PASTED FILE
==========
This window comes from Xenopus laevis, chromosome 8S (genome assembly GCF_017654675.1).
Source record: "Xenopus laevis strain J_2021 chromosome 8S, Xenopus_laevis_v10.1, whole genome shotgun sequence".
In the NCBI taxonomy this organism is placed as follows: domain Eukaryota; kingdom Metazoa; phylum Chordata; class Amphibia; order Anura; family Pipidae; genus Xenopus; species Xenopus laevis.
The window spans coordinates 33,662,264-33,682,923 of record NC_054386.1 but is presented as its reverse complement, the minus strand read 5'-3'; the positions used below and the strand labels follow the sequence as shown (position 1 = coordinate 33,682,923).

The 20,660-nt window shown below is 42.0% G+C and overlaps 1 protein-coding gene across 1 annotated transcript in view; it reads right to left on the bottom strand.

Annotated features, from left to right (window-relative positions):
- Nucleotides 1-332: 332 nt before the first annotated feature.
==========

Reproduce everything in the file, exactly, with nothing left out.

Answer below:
This window comes from Xenopus laevis, chromosome 8S (genome assembly GCF_017654675.1).
Source record: "Xenopus laevis strain J_2021 chromosome 8S, Xenopus_laevis_v10.1, whole genome shotgun sequence".
In the NCBI taxonomy this organism is placed as follows: domain Eukaryota; kingdom Metazoa; phylum Chordata; class Amphibia; order Anura; family Pipidae; genus Xenopus; species Xenopus laevis.
The window spans coordinates 33,662,264-33,682,923 of record NC_054386.1 but is presented as its reverse complement, the minus strand read 5'-3'; the positions used below and the strand labels follow the sequence as shown (position 1 = coordinate 33,682,923).

The 20,660-nt window shown below is 42.0% G+C and overlaps 1 protein-coding gene across 1 annotated transcript in view; it reads right to left on the bottom strand.

Annotated features, from left to right (window-relative positions):
- Nucleotides 1-332: 332 nt before the first annotated feature.